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The former U.S. tax commissioner who went to jail for evading taxes

Former U.S. tax commissioner Joseph Nunan Jr. at a federal courthouse in Brooklyn in June 1954. (AP)

Former president Donald Trump seemed to acknowledge Saturday that his business and its chief financial officer — just indicted on a charge of tax fraud — engaged in some creative accounting to evade $1.7 million in federal taxes.

“They go after good, hard-working people for not paying taxes on a company car,” Trump declared at a rally in Sarasota, Fla., slamming the prosecution as political. “You didn’t pay tax on the car or a company apartment. You used an apartment because you need an apartment because you have to travel too far where your house is. You didn’t pay tax. Or education for your grandchildren. I don’t even know. Do you have to? Does anybody know the answer to that stuff?”

Trump appears to acknowledge tax schemes while questioning whether alleged violations are crimes

While the Trump Organization and CFO Allen Weisselberg have pleaded not guilty to the charges and Trump was not charged in the case, he isn’t the first powerful former federal official to be linked to tax evasion. In 1956, a former U.S. tax commissioner went to jail for it.

In 1954, Joseph Nunan Jr. was convicted of evading $91,086 in taxes (equal to $911,000 today) between 1946 and 1950, including one year when he still was the nation’s top tax official. This involved taxes owed on $1,800 (about $18,000 now) that Nunan won on a bet that President Harry S. Truman would win the 1948 election.

The tax evasion was the tip of a massive scandal in the Treasury Department’s Bureau of Internal Revenue in the early 1950s. At least 20 tax officials were convicted of or indicted in tax evasion, taking bribes, illegally accepting outside income or charging “fees” to fix tax cases. Another 166 employees were fired.

At that time, most federal tax collections were overseen by 64 politically appointed district collectors. Congressional investigating committees found many tax collectors lived well beyond their modest government pay.

A tax agent in Brooklyn admitted splurging on a new car, a new house, new furniture and carpets, and a new TV set. The agent credited his sudden riches to a run of gambling luck. The agent, the Associated Press reported, boasted he had made quite a reputation “as a doper of fights, and he got racing tips from a bookie named Packy.” The agent was soon ousted for taking improper payments.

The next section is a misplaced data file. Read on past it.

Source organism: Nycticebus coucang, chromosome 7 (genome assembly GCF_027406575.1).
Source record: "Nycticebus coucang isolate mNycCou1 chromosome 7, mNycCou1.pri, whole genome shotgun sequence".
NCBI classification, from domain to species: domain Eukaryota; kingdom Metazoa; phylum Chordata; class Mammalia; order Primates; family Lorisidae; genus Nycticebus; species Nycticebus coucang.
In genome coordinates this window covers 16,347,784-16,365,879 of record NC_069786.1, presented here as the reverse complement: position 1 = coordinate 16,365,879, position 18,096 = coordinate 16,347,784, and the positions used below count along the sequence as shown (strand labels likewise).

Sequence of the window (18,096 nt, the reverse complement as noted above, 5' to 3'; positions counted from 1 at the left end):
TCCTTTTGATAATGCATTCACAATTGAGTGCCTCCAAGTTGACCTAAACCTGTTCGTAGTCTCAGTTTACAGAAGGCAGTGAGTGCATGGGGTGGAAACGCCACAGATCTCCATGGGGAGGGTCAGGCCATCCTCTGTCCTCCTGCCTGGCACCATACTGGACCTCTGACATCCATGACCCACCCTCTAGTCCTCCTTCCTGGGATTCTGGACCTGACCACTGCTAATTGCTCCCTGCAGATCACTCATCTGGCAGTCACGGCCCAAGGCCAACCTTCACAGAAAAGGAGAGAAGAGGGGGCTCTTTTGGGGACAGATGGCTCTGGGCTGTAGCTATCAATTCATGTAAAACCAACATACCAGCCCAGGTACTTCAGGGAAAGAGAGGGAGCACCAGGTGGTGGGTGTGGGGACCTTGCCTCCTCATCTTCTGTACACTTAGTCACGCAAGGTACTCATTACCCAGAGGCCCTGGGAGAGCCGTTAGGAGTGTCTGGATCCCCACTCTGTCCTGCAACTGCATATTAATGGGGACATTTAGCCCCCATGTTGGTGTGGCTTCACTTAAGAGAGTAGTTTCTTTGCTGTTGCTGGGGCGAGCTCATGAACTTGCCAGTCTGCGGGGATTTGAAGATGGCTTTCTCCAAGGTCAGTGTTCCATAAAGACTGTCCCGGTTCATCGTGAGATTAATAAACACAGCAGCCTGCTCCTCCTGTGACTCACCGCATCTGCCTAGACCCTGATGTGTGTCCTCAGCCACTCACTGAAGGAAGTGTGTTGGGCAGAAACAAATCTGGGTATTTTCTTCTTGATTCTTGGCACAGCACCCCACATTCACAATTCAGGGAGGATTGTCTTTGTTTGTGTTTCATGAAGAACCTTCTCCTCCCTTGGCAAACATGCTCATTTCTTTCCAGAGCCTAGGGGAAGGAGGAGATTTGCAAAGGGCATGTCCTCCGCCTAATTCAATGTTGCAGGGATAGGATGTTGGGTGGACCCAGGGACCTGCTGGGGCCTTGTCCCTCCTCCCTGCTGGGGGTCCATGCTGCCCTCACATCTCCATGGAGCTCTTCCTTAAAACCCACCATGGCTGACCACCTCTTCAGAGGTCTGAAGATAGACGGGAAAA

The head of the bureau’s alcohol tax unit in New York City bought his wife expensive mink coats. He admitted to being on the payroll of liquor companies that he oversaw for doing “nothing in particular.”

The St. Louis district tax collector, an old friend of Truman, was convicted of accepting payments to help companies win preference in federal programs.

The bribes to tax agents weren’t always in cash. “We discovered a case where an agent put in the fix for a contractor after the latter weatherproofed the agent’s house,” said James Dowling, the chief investigator for one congressional committee. “Another builder over the barrel built a brand-new garage for a tax agent.”

Sometimes “the tax agents picked out TV sets or washing machines in stores owned by their intended victims,” Dowling added. “One fellow had a dozen finely tailored suits. We learned he had processed tax returns for a clothing maker.” When asked to explain the free suits, the agent said, “I’m testing the fabric.”

The corruption reached all the way to Nunan, whom President Franklin D. Roosevelt had appointed tax commissioner in 1944. Nunan, an amiable Democratic politician from Brooklyn, was known as “the jolly tax collector.” When he resigned in 1947 to become a highly paid tax consultant, Truman praised him for fighting “tax chiselers.”

In 1951, congressional investigators charged that as a consultant, Nunan had improperly gotten a brewery company’s triple-digit tax bill reduced to a hefty refund. The investigators said Nunan failed to report tens of thousands of dollars of income over several years. A federal grand jury indicted Nunan in cheating on his taxes. The former tax commissioner’s defense was: “I have never held myself out to be a tax expert.”

At Nunan’s trial in federal court in Brooklyn in 1954, investigators testified that the former tax chief held large sums of money in three safe-deposit boxes. Nunan’s bookie testified that Nunan bet $900 (about $10,000 now) that Truman would win in 1948. Nunan said he didn’t report his $1,800 winnings because they were offset by losses on horse racing bets.

Prosecutors said Nunan’s wife, Kathryn, spent $29,524 (equal to $295,000 now) for “plain and fancy attire” at a Brooklyn clothing store over three years. Kathryn testified she was a “quite extravagant wife” and her husband didn’t know about the expenditures.

The Nunans claimed much of their wealth was money Kathryn had inherited from her uncle in the 1920s. The jury didn’t buy it. In 1956, a judge sentenced Nunan to five years in prison.

The former tax commissioner’s tax evasion “cannot be condoned,” the judge said. “The law-abiding citizens of this country who are carrying their share of taxes gain no comfort from the dishonesty of the defendant.” Nunan went to prison in 1956 after losing an appeal.

In early 1952, under political pressure, Truman made sweeping changes in the tax bureau. He eliminated the 64 positions of politically appointed tax collectors and moved to have the agency run by civil service employees. The reforms were needed, he said, “to protect the government from the insidious influence peddlers and favor seekers and to expose and punish any wrongdoers.”

The next year new President Dwight D. Eisenhower adopted most of the changes, and the tax bureau’s name was changed to the Internal Revenue Service.

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